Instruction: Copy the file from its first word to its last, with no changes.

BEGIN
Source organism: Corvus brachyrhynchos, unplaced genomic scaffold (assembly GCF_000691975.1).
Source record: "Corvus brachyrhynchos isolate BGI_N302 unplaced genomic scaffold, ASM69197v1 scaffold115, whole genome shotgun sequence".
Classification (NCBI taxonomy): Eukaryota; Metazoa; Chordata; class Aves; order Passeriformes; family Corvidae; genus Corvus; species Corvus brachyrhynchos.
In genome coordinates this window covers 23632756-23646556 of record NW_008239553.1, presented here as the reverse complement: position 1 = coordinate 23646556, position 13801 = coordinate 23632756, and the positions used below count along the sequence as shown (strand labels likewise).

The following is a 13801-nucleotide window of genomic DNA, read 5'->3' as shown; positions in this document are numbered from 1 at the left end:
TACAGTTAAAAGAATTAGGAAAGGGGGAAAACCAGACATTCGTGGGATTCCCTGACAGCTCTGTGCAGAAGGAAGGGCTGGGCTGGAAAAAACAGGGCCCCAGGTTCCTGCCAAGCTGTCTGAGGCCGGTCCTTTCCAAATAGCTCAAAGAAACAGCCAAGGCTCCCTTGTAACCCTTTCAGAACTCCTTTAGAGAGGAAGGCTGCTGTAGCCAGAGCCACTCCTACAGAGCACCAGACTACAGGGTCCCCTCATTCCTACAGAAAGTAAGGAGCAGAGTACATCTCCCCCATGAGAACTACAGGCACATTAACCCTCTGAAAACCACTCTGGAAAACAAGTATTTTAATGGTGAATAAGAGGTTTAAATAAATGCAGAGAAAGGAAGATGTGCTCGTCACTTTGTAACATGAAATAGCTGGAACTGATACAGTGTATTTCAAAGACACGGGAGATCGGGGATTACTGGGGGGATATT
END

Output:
Source organism: Corvus brachyrhynchos, unplaced genomic scaffold (assembly GCF_000691975.1).
Source record: "Corvus brachyrhynchos isolate BGI_N302 unplaced genomic scaffold, ASM69197v1 scaffold115, whole genome shotgun sequence".
Classification (NCBI taxonomy): Eukaryota; Metazoa; Chordata; class Aves; order Passeriformes; family Corvidae; genus Corvus; species Corvus brachyrhynchos.
In genome coordinates this window covers 23632756-23646556 of record NW_008239553.1, presented here as the reverse complement: position 1 = coordinate 23646556, position 13801 = coordinate 23632756, and the positions used below count along the sequence as shown (strand labels likewise).

The following is a 13801-nucleotide window of genomic DNA, read 5'->3' as shown; positions in this document are numbered from 1 at the left end:
TACAGTTAAAAGAATTAGGAAAGGGGGAAAACCAGACATTCGTGGGATTCCCTGACAGCTCTGTGCAGAAGGAAGGGCTGGGCTGGAAAAAACAGGGCCCCAGGTTCCTGCCAAGCTGTCTGAGGCCGGTCCTTTCCAAATAGCTCAAAGAAACAGCCAAGGCTCCCTTGTAACCCTTTCAGAACTCCTTTAGAGAGGAAGGCTGCTGTAGCCAGAGCCACTCCTACAGAGCACCAGACTACAGGGTCCCCTCATTCCTACAGAAAGTAAGGAGCAGAGTACATCTCCCCCATGAGAACTACAGGCACATTAACCCTCTGAAAACCACTCTGGAAAACAAGTATTTTAATGGTGAATAAGAGGTTTAAATAAATGCAGAGAAAGGAAGATGTGCTCGTCACTTTGTAACATGAAATAGCTGGAACTGATACAGTGTATTTCAAAGACACGGGAGATCGGGGATTACTGGGGGGATATT